It was a really lovely walk and allowed us to see the city from a slightly different view 🌼
Another angle of the elevated path in the previous photo, showing a clean grass area to the left and a more modern building in the background
The gardens and grass were well kept, and we saw some workers tending to them

I had seen photos of this, and in Sydney we have a “Goods Line” that was inspired by The High Line. It’s on an old train track, which goes behind UTS, the university I used to attend. Nick took some photos of me for one of my old Fashion Friday posts, Aquamarine. The High Line excited me because it was the “real thing”, and of course much better than ours. It offered us lovely views of the city while also providing a relaxing walk.

A woman standing on a refurbished train line, with both modern and old buildings in the background. She’s wearing a black t-shirt and a white skirt
A photo that looks like I’m from a university brochure 😂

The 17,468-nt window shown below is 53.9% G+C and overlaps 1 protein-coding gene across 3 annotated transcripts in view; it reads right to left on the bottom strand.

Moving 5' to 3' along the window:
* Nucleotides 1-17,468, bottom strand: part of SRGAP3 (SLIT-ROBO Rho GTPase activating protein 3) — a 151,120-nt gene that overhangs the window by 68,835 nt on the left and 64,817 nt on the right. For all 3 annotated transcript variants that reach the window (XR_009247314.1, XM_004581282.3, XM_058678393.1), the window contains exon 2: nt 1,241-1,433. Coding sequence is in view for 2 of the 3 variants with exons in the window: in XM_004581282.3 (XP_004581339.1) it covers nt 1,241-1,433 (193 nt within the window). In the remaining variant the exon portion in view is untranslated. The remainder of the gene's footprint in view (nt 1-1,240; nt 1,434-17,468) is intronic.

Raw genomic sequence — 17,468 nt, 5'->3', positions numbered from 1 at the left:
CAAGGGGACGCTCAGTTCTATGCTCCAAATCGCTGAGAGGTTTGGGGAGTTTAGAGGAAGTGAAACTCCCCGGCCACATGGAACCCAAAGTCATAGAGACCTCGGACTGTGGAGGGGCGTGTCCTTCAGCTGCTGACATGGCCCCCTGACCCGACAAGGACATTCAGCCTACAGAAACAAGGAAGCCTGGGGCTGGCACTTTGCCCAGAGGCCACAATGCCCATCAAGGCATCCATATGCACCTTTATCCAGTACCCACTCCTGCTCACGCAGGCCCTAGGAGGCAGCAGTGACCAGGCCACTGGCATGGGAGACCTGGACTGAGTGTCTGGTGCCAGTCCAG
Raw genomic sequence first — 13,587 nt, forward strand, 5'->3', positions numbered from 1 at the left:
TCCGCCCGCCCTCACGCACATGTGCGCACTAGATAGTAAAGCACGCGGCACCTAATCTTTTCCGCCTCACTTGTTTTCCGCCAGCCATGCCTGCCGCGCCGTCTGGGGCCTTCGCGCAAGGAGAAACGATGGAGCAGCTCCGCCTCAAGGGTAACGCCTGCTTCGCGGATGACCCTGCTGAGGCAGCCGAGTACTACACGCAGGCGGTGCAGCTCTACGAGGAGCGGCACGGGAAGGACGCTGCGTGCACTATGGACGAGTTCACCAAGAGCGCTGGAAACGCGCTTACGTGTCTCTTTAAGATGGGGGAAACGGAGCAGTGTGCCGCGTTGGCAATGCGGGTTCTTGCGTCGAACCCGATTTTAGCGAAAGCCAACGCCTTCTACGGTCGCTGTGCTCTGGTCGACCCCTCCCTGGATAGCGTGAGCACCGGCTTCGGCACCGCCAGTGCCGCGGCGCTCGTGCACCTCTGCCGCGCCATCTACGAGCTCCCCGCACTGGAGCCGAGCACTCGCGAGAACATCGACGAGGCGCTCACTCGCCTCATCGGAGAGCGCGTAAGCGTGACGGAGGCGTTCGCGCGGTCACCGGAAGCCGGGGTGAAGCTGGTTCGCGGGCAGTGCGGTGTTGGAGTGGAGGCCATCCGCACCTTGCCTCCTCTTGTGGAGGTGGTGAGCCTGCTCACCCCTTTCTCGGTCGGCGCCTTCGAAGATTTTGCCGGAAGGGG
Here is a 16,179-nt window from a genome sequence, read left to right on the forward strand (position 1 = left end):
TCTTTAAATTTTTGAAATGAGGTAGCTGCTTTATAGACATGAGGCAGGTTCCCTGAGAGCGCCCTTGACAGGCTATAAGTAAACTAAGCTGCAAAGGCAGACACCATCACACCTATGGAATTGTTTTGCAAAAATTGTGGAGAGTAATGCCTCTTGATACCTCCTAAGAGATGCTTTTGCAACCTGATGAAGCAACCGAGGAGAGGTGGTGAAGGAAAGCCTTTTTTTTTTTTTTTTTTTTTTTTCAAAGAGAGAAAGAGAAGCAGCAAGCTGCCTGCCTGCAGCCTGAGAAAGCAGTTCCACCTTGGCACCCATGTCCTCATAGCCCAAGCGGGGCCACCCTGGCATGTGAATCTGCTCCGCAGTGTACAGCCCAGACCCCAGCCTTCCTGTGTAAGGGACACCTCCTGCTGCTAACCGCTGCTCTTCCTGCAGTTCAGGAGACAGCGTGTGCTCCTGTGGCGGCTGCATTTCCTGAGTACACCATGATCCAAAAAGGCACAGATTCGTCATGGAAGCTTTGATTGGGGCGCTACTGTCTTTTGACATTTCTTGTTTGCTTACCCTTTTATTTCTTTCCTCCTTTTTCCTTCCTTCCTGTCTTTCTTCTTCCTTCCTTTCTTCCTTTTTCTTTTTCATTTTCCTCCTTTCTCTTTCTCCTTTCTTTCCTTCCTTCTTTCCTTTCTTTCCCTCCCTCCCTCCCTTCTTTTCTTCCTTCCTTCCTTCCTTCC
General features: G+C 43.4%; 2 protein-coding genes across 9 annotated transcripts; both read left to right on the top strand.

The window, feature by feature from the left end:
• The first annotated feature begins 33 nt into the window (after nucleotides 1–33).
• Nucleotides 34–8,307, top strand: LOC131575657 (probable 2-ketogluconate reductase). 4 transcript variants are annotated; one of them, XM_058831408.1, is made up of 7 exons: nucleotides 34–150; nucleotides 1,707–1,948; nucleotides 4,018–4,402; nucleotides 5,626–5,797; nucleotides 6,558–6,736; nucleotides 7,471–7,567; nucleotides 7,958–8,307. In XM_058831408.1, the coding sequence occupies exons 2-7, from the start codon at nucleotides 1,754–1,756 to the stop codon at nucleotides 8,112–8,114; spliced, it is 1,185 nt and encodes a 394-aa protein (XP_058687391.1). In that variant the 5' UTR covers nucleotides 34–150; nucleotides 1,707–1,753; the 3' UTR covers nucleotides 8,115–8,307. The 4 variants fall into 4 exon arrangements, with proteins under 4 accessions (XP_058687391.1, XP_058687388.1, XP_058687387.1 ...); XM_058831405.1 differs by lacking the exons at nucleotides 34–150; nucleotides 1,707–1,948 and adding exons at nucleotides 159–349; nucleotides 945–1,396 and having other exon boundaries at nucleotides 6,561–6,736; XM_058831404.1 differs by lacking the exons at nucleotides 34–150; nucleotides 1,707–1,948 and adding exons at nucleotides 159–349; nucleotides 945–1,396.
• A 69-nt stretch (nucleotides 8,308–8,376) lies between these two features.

A daytime, high-angle view of a street in New York on a sunny day. Many bicycles are parked on the side of the street and there are a couple of vans and small trucks driving on the street
A really good higher view of the streets of New York

We also whizzed over to Central Park for a little bit and took some photos and enjoyed the surroundings.

A lake with buildings and trees spread out horizontally in the distance
A beautiful view of a lake in Central Park
A man and woman smiling, both wearing sunglasses on their head. In the background is an overexposed lake
A selfie with totally incorrect lighting!
A woman wearing sunglasses, a black t-shirt and white skirt, standing by a black fence. In the background is a large lake and buildings and trees further into the distance
A photo Nick took of me with the lake in the background
Two small ducks sitting on a rocky stone area at the edge of a body of water
Ducks! 🦆